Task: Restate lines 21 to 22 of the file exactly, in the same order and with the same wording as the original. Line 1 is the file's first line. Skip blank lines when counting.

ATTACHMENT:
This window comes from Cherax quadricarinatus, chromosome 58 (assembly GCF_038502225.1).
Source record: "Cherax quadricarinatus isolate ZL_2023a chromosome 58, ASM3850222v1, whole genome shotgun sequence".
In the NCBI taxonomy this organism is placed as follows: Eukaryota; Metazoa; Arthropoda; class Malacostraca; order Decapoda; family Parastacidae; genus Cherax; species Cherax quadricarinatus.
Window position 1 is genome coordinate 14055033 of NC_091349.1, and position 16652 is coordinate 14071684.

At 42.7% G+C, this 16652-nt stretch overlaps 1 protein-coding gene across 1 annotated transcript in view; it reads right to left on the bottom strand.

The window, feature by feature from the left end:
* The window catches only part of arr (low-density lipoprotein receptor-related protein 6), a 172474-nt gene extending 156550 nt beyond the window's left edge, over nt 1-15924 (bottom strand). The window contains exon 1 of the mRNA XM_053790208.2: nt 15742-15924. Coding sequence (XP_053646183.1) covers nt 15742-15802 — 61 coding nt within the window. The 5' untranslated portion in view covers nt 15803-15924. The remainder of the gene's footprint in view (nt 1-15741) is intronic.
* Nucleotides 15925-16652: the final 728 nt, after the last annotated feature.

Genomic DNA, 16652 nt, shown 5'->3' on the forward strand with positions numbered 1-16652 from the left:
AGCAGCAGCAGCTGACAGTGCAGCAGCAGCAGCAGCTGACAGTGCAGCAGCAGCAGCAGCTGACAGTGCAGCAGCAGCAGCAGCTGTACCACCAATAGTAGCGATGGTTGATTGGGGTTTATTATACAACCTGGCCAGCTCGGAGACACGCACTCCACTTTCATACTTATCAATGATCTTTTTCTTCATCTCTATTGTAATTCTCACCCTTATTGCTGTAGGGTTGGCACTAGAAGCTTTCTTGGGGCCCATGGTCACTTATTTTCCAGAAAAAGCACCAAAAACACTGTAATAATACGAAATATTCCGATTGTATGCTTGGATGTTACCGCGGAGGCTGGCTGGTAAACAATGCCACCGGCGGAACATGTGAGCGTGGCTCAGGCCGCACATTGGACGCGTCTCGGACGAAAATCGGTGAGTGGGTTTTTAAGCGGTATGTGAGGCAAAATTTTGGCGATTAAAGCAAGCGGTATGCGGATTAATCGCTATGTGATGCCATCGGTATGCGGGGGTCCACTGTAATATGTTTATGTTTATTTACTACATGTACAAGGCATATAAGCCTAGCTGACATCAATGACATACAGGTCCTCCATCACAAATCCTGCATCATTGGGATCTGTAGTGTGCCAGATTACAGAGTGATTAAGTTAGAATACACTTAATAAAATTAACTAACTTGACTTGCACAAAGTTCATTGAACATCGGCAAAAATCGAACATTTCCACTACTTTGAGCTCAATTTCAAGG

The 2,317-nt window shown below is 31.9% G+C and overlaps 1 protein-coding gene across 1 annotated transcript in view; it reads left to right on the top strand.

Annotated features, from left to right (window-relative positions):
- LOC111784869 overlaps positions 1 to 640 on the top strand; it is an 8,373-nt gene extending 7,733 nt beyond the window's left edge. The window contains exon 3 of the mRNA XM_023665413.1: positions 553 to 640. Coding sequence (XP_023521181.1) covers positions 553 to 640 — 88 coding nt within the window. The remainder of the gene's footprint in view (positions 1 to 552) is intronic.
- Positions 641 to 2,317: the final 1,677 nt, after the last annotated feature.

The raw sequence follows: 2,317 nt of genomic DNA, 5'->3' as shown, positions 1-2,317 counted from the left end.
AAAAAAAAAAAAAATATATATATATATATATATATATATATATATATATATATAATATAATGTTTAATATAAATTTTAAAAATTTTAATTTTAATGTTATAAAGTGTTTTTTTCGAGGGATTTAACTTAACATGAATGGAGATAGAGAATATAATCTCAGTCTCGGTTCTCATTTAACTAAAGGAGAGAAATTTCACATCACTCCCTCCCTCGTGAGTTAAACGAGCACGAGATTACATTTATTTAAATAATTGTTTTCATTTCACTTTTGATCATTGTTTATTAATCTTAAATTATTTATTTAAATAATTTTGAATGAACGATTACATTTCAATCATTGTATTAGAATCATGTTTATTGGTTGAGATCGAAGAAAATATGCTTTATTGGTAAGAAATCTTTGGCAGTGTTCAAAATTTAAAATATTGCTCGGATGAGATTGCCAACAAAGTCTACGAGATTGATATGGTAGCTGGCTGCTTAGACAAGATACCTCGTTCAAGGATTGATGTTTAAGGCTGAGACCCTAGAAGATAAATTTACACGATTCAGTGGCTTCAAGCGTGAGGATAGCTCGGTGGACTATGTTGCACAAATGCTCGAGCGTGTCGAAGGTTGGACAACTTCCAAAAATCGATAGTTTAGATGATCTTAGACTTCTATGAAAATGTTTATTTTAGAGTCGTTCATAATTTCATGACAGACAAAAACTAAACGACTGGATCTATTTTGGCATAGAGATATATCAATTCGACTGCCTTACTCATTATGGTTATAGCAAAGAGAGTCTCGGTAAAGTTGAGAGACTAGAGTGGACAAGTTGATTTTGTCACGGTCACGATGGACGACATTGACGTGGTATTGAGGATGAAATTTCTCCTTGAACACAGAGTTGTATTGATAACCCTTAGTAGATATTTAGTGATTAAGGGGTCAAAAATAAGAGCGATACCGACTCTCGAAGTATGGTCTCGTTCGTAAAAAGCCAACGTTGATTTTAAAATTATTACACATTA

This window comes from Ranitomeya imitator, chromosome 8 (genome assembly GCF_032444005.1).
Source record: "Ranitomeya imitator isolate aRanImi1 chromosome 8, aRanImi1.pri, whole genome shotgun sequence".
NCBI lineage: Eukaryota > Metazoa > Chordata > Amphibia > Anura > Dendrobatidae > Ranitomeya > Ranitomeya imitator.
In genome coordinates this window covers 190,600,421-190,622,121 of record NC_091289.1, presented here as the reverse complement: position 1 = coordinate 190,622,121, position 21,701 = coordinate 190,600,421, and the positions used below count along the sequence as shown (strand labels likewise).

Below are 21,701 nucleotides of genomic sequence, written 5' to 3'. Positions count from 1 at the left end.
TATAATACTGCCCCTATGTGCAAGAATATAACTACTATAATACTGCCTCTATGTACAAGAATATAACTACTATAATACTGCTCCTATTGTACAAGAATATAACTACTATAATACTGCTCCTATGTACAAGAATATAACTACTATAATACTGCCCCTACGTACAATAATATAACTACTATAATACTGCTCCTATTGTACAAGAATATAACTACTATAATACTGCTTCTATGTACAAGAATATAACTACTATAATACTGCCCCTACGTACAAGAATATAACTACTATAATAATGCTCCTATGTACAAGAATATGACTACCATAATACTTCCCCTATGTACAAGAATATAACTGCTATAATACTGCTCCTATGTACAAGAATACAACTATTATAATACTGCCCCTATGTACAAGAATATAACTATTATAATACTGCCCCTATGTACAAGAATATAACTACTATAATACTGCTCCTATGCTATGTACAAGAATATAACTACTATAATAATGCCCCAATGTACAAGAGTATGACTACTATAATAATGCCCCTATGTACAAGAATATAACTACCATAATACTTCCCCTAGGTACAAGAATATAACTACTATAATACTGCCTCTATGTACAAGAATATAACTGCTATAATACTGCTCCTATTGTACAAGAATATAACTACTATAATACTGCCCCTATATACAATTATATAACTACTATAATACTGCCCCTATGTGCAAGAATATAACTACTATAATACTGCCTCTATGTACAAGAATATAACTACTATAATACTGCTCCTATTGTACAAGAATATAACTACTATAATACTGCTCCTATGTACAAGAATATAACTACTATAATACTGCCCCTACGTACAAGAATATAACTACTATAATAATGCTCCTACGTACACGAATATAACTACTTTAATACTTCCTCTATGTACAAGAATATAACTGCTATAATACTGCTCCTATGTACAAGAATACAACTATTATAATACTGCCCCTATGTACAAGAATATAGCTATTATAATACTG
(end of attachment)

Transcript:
Below are 21,701 nucleotides of genomic sequence, written 5' to 3'. Positions count from 1 at the left end.
TATAATACTGCCCCTATGTGCAAGAATATAACTACTATAATACTGCCTCTATGTACAAGAATATAACTACTATAATACTGCTCCTATTGTACAAGAATATAACTACTATAATACTGCTCCTATGTACAAGAATATAACTACTATAATACTGCCCCTACGTACAATAATATAACTACTATAATACTGCTCCTATTGTACAAGAATATAACTACTATAATACTGCTTCTATGTACAAGAATATAACTACTATAATACTGCCCCTACGTACAAGAATATAACTACTATAATAATGCTCCTATGTACAAGAATATGACTACCATAATACTTCCCCTATGTACAAGAATATAACTGCTATAATACTGCTCCTATGTACAAGAATACAACTATTATAATACTGCCCCTATGTACAAGAATATAACTATTATAATACTGCCCCTATGTACAAGAATATAACTACTATAATACTGCTCCTATGCTATGTACAAGAATATAACTACTATAATAATGCCCCAATGTACAAGAGTATGACTACTATAATAATGCCCCTATGTACAAGAATATAACTACCATAATACTTCCCCTAGGTACAAGAATATAACTACTATAATACTGCCTCTATGTACAAGAATATAACTGCTATAATACTGCTCCTATTGTACAAGAATATAACTACTATAATACTGCCCCTATATACAATTATATAACTACTATAATACTGCCCCTATGTGCAAGAATATAACTACTATAATACTGCCTCTATGTACAAGAATATAACTACTATAATACTGCTCCTATTGTACAAGAATATAACTACTATAATACTGCTCCTATGTACAAGAATATAACTACTATAATACTGCCCCTACGTACAAGAATATAACTACTATAATAATGCTCCTACGTACACGAATATAACTACTTTAATACTTCCTCTATGTACAAGAATATAACTGCTATAATACTGCTCCTATGTACAAGAATACAACTATTATAATACTGCCCCTATGTACAAGAATATAGCTATTATAATACTG